________________ CM . . . . Volume VIII Number 19 . . . . May 24, 2002

cover One Small Garden.

Barbara Nichol. Illustrated by Barry Moser.
Toronto, ON: Tundra Books, 2001.
56 pp., cloth, $22.99.
ISBN 0-88776-475-4.

Subject Headings:
Gardening-Juvenile literature.
Natural history-Juvenile literature.

Grades 10 and up / Ages 15 and up.

Review by Lorraine Douglas.

*** /4

exerpt:

"Scissors

This happened about forty years ago.

Two little girls came up with a plan. They would cut down a tree with scissors. It seemed quite possible, like something in a cartoon. They chose a small tree in their backyard, hidden from the view of the house."

internal art

One Small Garden is a meditation on a garden in Cabbagetown, Toronto, that the author has often visited over the past ten years. The book is divided into twelve sections in which the author explores the quiet moments in the garden, its botany and animal life, and stories about gardens and gardeners. The text is sparingly elegant as well as being anecdotal at times as when she tells the story of a gardener who poisoned himself with pesticides. The text has a botanical bent when she clearly explains how leaves work and how the root system supports the plants. But the sightings of a raccoon family and a line of ants living inside the maple tree tell us that there are perhaps more mysterious things going on in the garden. Nichol writes in very readable prose paragraphs of unseen things that only on closer observation reveal the life cycle of this fascinating world set in the midst of a busy urban city.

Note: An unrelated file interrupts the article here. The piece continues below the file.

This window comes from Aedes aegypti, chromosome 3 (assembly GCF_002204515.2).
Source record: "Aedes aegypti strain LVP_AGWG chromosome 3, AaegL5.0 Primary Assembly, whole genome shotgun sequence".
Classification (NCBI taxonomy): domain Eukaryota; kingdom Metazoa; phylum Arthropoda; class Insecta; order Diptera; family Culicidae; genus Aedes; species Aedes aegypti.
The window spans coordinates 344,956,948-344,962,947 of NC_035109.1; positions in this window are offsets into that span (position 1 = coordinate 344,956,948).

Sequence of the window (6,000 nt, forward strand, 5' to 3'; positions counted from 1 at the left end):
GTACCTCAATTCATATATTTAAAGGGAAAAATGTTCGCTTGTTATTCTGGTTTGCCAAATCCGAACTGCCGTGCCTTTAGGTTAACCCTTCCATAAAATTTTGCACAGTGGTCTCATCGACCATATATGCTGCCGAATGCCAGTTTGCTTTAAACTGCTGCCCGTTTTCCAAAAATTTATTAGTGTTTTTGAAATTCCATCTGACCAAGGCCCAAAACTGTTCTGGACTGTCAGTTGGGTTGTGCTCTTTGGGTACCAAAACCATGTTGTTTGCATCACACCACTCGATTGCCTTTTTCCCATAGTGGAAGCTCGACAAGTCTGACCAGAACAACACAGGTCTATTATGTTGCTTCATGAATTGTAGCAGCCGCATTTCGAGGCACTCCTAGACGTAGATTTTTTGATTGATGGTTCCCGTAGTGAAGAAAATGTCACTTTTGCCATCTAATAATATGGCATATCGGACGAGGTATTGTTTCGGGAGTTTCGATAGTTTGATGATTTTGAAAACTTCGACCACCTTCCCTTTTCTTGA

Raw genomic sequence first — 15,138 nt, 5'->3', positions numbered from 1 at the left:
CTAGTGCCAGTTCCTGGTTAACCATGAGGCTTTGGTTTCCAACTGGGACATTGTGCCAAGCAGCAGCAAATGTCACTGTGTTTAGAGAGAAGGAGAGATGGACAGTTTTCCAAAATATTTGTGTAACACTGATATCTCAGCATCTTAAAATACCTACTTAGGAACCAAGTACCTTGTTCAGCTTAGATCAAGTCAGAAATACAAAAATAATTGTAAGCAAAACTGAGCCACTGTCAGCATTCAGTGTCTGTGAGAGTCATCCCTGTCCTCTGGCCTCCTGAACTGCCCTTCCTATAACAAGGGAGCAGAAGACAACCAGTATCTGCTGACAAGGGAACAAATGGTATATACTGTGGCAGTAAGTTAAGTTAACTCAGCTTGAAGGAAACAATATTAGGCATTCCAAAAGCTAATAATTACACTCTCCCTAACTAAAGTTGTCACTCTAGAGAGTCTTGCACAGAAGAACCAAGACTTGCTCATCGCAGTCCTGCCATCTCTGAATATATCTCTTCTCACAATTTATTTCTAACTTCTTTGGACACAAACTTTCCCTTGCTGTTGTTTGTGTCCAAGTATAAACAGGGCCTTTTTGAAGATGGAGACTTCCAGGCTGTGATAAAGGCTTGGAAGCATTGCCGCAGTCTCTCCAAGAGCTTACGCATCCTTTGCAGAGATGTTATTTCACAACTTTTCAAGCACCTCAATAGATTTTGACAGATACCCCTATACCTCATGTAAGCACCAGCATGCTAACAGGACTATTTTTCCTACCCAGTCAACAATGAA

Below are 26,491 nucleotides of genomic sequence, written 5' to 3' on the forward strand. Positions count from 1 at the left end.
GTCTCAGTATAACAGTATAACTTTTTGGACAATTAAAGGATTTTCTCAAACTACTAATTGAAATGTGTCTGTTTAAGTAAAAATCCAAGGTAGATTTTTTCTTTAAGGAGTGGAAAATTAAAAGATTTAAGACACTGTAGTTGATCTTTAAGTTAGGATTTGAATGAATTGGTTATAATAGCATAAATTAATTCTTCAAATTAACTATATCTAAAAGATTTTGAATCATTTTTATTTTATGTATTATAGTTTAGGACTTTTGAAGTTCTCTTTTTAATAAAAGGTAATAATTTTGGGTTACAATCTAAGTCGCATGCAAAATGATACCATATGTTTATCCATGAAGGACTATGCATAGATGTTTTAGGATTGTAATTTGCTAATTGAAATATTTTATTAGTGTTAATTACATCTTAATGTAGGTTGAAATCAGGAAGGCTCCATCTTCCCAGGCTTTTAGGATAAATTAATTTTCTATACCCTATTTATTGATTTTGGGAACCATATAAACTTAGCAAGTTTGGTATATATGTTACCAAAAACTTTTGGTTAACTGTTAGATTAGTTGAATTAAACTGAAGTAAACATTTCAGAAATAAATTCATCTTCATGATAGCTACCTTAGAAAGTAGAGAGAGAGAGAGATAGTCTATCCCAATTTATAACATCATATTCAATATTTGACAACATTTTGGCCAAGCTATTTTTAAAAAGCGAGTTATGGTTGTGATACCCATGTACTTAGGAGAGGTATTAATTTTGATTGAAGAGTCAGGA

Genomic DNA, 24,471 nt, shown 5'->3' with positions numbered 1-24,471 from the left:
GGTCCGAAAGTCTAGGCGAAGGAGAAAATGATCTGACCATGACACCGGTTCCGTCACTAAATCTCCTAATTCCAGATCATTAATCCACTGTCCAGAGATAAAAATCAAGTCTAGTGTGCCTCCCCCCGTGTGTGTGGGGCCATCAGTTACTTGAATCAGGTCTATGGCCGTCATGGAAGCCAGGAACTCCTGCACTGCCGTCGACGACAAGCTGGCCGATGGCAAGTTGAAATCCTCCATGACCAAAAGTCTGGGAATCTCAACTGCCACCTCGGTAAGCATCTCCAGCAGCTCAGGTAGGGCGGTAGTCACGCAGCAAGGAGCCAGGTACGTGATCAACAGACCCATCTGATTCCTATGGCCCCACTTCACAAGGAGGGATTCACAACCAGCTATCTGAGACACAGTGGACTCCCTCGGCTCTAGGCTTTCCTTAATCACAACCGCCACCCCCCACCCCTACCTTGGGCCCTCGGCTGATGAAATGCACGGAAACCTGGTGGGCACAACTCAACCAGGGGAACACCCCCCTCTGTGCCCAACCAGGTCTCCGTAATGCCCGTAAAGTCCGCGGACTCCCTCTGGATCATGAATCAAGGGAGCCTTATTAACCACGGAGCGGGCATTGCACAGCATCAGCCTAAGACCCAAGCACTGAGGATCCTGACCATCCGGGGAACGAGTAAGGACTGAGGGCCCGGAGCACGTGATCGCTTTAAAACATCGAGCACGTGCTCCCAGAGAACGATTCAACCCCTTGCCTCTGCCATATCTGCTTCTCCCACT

Barbara Nichol has a unique eye for taking an inventive approach to material as she did in Trunks All Aboard: An Elephant ABC (Tundra, 2001). The publisher recommends One Small Garden for all ages, but it is probably of most interest to adults who love gardens and gardening. The award-winning illustrator, Barry Moser, beautifully illustrates the garden's plants and animals in realistic watercolour vignettes.

Recommended with reservations.

Lorraine Douglas is head of youth services at the Winnipeg Public Library.

To comment on this title or this review, send mail to cm@umanitoba.ca.

Copyright the Manitoba Library Association. Reproduction for personal use is permitted only if this copyright notice is maintained. Any other reproduction is prohibited without permission.

Published by
The Manitoba Library Association
ISSN 1201-9364

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